Oreo, platooning, and Authorized Neutral Athlete: August’s Words in the News

There’s a new Android in town. Yes, while the rest of the world was looking up at the prosaic and commonplace sight of the moon passing in front of the sun, covering the earth in darkness during daylight hours, Google announced the release of the latest version of its world-dominating Android Operating System: version 8.0, affectionately known as Oreo.

As you can see, it continues the practice of naming iterations of Android after sweets and desserts, a tradition which began in 2009, with version 1.5, “Cupcake”. As to why Google uses sweets as codenames, they won’t tell us, but the names are chosen in alphabetical order, so the next one will have to begin with p. However, it probably won’t be “petit four”, as that has already been used as the in-house codename for version 1.1).

Of course, most newly announced high-spec and flagship smartphones are still running version 7, “Nougat”. This includes the Nokia 8. But Nokia hopes to get a jump on the competition with a new feature allowing you to use both the front and rear cameras at the same time. Nokia are hoping a picture taken this way will become known as a bothie, because it’s both a traditional photo and a selfie. (However, in Scotland a bothie will probably continue to mean a farm worker’s summer cottage. Let’s see Nokia include one of those with their phones!)

And if that’s not enough technology vocab this month, the UK is to begin a trial period for automated lorries. That’s right, lorries that drive themselves. What could go wrong?.
The plan is to have one “lead” lorry with a live human driver, and up to three automated lorries travelling in convoy, linked to the leader by WiFi. This is to be called platooning. If it sounds scary, each of the robot lorries will have a human in the cab, ready to take over if need should arise. Because, really, how often does your Bluetooth connection fail?

And lastly, we turn to the IAAF World Championships in Athletics, which were held in London in August. Russia was officially banned, due to a doping scandal, but Russian athletes who were proven not to have taken part in doping were allowed to participate as Authorized Neutral Athletes, representing no country in particular: just their eager, drug-free selves. And it’s a good thing they made it, too, as between them they earned five silver medals and one gold.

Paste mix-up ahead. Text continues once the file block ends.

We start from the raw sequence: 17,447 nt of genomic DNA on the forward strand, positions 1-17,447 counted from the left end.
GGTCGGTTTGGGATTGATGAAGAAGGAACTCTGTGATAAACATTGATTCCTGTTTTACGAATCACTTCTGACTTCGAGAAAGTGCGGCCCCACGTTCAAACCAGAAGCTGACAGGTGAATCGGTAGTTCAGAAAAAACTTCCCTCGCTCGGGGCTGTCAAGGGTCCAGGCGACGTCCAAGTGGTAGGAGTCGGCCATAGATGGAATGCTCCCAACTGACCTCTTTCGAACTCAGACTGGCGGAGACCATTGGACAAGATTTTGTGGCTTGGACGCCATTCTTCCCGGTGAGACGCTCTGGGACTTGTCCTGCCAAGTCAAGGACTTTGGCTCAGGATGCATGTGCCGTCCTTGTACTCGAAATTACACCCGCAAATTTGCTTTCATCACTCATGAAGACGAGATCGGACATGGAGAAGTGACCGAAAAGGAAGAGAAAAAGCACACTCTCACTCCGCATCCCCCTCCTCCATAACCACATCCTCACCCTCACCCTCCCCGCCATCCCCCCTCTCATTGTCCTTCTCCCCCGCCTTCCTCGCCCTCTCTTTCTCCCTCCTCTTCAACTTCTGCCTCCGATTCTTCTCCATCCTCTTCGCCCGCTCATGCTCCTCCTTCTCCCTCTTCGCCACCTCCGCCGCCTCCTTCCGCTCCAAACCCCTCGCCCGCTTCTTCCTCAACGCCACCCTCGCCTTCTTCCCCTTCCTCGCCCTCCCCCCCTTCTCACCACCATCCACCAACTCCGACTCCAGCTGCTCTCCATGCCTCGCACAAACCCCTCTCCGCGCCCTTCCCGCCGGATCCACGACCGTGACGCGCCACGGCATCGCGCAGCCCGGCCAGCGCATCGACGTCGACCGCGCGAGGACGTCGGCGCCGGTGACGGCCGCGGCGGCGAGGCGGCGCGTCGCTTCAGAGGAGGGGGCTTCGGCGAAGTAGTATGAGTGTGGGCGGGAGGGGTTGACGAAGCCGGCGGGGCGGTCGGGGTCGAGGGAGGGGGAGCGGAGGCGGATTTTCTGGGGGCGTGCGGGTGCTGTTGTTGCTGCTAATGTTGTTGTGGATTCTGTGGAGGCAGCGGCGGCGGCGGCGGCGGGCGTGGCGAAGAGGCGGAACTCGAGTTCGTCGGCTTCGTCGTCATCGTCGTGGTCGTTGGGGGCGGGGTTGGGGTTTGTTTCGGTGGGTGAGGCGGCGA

In these times of troubling and antagonistic international politics, I’d be willing to declare “ANA” my favourite country. Bless them and their plain white flag with its nondescript black letters. Maybe next time they could choose Helvetica for the font. Nothing’s more neutral than Switzerland, after all.

By Robert Groves
Collins Dictionary

Other Articles

Spanish word of the week: cometa

In another in our series of blog posts on Spanish nouns whose gender varies according to meaning we look at cometa. You can listen to the pronunciation of cometa in the audio clip below: You’re most likely to see un cometa (masculine) at night, since it… Read More

‘100 Words for Rain’ by Alex Johnson

Rain, rain, go away! Come again another day! British weather, eh! Who would have it? March this year, though rainy and dismal, was not in fact the rainiest March on record. That happened in 1947. But now that spring is springing upon us fast, it’s been a delight to delve,… Read More

9 weird and wonderful collective nouns

A pride of lions. A gaggle of geese. A murder of crows. The English language is full of peculiarities, but collective nouns are among the most remarkable. But what is a collective noun? Collective nouns are used to refer to a group of people or things, with some of the… Read More